Inclusive America Project History

Troubled by the rise of increasingly polarizing religious rhetoric in America, Justice and Society Program Executive Director Meryl J. Chertoff undertook to examine the issue. In March of 2011, in partnership with Chicago-based Interfaith Youth Core, JSP held a day-long conference, “America the Inclusive”. Encouraged by the high level of enthusiasm exhibited by participants in the initial conference, she launched the Inclusive America Project (IAP) officially in 2012. The project aimed to be a high-level nonpartisan project focusing on five key sectors: youth development organizations, higher education, media, religiously affiliated organizations, and government agencies.

With former Secretary of State Madeleine Albright and Harvard Kennedy School professor David Gergen serving as co-chairs, IAP brought together a distinguished panel of leaders in these five sectors for full-day meetings at the Aspen Institute headquarters in December 2012 and April 2013. Panelists collaborated to author a white paper on proven strategies to increase respect for diverse religious identities in the public sphere, foster positive interfaith interactions, and form productive partnerships among people of different faiths in the service of the common good. The report, titled Principled Pluralism, can be ordered here or accessed in PDF form here.

In 2015, IAP released two publications. The first, Interfaith Engagement in West Michiganis a detailed study of interfaith efforts in the region over the past 30 years and includes an analysis with insights about interfaith organizing gleaned from the West Michigan experience. The second was based on studies with Boys & Girls Clubs of America (BGCA) and The Y of the USA to assess how growing religious diversity affects their programming. The resulting resource, Religious Diversity and Youth Development, describes eight real-life scenarios in which religious diversity creates challenges in youth development settings.

A New Chapter

The upheaval and intensified rhetoric of the 2016 election year drew JSP to dedicate more resources to the issue of religious pluralism and to IAP. We brought on Zeenat Rahman to direct the project, and Allison Ralph, first as consulting editor and eventually as Assistant Director.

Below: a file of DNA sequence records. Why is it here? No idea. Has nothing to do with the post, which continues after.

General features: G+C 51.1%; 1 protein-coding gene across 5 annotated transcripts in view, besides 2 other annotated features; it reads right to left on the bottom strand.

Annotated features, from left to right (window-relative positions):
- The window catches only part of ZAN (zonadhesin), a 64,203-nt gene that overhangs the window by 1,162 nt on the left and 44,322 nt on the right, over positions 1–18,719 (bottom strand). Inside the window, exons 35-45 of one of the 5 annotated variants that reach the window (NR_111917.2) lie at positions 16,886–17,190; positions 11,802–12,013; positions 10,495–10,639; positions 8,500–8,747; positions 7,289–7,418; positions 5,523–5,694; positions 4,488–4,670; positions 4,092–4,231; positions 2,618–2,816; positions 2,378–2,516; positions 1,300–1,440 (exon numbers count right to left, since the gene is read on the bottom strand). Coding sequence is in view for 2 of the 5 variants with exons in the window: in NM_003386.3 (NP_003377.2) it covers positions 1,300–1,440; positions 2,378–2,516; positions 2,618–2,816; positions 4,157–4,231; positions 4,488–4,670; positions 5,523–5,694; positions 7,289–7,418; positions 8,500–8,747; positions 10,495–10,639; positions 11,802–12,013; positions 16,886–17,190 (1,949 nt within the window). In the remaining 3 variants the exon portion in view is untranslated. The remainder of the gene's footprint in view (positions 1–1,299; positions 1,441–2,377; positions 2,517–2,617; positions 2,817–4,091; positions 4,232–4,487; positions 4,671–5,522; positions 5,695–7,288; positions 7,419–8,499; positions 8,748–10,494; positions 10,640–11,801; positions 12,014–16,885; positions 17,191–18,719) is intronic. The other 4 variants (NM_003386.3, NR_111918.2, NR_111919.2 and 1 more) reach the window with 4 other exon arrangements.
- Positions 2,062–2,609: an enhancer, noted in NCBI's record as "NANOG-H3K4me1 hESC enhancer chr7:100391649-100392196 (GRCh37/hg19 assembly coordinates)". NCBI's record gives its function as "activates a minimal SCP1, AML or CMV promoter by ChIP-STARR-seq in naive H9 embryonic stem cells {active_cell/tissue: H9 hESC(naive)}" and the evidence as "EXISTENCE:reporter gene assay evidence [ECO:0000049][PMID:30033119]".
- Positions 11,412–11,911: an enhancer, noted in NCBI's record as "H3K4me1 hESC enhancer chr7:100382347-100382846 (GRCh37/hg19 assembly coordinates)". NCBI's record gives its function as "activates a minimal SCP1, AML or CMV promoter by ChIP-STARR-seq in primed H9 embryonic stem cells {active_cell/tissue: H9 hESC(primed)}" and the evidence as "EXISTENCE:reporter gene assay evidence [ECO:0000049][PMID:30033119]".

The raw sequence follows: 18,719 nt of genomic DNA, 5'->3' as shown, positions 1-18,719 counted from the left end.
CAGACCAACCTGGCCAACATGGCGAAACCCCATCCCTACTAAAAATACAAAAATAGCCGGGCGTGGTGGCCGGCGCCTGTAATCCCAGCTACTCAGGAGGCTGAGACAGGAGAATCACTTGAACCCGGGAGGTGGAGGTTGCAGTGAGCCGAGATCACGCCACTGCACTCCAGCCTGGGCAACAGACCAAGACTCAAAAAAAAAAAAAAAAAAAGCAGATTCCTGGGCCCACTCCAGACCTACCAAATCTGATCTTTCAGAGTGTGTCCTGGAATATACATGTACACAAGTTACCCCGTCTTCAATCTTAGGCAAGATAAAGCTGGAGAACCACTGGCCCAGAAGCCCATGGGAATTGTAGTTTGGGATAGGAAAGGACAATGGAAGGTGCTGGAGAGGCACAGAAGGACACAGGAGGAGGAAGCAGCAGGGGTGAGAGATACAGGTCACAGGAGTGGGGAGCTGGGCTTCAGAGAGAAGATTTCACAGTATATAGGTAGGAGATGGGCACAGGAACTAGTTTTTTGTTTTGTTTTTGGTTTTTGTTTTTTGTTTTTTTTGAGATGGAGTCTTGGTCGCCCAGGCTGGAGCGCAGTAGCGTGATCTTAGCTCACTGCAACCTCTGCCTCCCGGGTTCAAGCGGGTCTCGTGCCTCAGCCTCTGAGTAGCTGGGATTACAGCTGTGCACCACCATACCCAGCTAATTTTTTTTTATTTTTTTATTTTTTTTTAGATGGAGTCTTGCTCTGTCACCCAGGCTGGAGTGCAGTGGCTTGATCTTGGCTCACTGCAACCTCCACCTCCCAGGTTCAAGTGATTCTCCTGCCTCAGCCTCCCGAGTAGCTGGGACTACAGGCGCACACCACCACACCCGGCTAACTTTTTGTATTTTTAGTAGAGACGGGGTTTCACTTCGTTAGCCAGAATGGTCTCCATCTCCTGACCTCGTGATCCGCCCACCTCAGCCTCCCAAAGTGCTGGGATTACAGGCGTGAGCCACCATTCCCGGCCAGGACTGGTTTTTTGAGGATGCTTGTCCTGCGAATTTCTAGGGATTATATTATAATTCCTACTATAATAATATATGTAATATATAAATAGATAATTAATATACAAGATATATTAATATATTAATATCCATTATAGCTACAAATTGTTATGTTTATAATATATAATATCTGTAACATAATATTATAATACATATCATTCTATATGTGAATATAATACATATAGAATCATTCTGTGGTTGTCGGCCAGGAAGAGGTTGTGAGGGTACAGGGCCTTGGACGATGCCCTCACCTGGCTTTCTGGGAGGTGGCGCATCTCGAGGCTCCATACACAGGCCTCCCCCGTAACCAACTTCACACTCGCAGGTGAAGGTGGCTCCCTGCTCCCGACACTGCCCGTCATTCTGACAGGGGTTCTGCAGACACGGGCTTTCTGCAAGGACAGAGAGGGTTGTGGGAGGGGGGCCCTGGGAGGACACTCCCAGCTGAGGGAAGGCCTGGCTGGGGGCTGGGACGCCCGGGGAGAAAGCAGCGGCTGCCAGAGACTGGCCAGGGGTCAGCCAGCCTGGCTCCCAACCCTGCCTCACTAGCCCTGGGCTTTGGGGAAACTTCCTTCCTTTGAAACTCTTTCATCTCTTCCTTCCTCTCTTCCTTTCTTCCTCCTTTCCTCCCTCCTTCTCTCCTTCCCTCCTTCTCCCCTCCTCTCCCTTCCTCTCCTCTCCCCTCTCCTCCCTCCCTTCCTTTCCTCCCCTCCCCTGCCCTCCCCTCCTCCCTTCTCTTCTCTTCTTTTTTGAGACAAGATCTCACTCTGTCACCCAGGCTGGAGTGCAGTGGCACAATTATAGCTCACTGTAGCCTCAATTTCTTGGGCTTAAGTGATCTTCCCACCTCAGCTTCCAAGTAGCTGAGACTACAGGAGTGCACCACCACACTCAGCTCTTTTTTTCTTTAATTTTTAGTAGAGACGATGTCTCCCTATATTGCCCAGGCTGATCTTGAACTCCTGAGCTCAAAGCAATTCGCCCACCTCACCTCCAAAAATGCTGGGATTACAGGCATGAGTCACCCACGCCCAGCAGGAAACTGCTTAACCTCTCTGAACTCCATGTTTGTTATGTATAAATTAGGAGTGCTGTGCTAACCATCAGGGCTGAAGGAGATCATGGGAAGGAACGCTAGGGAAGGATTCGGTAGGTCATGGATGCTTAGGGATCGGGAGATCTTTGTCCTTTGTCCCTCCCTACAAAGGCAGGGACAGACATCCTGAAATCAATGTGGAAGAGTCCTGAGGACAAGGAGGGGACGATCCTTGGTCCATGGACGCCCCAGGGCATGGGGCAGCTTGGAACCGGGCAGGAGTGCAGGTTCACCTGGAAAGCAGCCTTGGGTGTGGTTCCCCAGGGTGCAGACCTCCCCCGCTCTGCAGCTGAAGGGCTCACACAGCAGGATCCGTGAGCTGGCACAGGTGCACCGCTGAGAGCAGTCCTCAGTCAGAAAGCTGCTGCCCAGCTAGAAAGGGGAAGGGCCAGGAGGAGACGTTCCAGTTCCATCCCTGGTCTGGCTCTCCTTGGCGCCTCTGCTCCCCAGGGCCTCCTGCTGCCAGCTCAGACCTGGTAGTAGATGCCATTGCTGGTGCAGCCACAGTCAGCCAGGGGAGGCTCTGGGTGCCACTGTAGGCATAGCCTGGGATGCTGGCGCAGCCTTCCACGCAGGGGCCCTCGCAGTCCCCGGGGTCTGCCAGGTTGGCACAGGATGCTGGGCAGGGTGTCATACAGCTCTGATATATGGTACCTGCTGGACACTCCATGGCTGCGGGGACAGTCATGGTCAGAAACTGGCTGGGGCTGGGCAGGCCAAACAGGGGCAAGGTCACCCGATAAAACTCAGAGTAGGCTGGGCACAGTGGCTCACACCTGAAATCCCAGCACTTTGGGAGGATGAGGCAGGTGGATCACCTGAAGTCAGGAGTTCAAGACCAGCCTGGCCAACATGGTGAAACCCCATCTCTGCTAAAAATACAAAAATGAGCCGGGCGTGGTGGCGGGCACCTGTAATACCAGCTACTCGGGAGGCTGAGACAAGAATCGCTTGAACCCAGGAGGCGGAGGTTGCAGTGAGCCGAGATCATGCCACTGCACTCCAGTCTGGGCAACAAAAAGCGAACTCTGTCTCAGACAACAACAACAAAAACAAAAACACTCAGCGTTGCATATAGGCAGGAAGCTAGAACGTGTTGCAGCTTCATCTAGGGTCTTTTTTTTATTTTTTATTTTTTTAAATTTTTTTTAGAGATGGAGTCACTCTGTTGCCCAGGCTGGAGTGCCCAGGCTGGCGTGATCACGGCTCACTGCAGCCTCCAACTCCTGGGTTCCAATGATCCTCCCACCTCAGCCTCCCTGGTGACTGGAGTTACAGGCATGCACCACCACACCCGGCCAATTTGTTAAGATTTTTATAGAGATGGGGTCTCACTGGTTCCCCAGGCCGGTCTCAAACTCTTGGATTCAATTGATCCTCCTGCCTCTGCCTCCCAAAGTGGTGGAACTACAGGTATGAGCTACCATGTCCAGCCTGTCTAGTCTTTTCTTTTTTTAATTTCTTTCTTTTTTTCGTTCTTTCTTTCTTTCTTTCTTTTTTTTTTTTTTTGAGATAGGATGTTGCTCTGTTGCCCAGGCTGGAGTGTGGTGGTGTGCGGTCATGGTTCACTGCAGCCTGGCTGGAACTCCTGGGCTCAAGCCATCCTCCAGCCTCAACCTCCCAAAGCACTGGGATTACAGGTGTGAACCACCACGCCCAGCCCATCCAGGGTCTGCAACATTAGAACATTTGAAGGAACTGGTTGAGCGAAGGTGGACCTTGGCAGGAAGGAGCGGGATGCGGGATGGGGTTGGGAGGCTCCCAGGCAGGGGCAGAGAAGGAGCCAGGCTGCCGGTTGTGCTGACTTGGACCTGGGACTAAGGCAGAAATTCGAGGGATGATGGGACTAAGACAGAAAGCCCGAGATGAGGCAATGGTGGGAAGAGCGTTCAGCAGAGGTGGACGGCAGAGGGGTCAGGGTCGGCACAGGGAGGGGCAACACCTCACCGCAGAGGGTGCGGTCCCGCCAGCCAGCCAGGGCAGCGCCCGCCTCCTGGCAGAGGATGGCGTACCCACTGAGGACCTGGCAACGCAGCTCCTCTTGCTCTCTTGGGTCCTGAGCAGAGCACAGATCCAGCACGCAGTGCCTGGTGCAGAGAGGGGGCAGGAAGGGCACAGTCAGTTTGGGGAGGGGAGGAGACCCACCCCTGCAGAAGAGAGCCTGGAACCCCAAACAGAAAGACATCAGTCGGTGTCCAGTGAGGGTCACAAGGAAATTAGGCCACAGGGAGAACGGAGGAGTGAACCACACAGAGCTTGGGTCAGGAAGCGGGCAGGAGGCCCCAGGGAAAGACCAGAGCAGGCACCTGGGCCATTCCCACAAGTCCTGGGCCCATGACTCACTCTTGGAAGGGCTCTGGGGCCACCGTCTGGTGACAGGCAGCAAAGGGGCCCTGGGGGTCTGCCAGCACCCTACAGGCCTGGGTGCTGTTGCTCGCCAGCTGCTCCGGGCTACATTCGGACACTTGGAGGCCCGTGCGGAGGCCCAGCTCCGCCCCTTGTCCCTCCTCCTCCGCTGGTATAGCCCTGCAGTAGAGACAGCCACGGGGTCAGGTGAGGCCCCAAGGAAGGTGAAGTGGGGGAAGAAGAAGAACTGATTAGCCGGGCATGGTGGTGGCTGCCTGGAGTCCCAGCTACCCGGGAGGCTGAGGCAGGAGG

IAP also followed up with a new collection of essays, Pluralism in Peril in February of 2018. This collection offers effective tools and strategies from community and interfaith leaders, philanthropists, and academics to build a more resilient, trust-based environment that fully incorporates American religious minorities. The collection also offers a vision for a truly pluralist future.

Since then, IAP has focused on creating a national infrastructure to foster multi-stakeholder and cross-sector connections, with the ultimate aim of building and sustaining the field of religious pluralism. Our most recent report, Conscience, Community and Citizenship, came out of our first multi-stakeholder gathering in 2018. It provides takeaways on the specific skills and competencies needed to engage in a pluralistic and democratic society.

In 2019, IAP shared the bittersweet news that our founder Meryl Chertoff would be leaving her role as Executive Director of JSP to become Executive Director for the new State and Local Government Law and Policy Program at Georgetown Law School.

Zeenat Rahman has led IAP’s developing initiative, the Religious Pluralism Funders Circle, which:

  • connects funders by creating spaces for them to meet, learn, and strategize,
  • educates funders on current thinking and practices by engaging across sectors,
  • encourages funders to collaborate by highlighting opportunities for collaborative investment,
  • and defines the field by creating common language and intellectual framework.

For more on this and other recent initiatives, see our main homepage.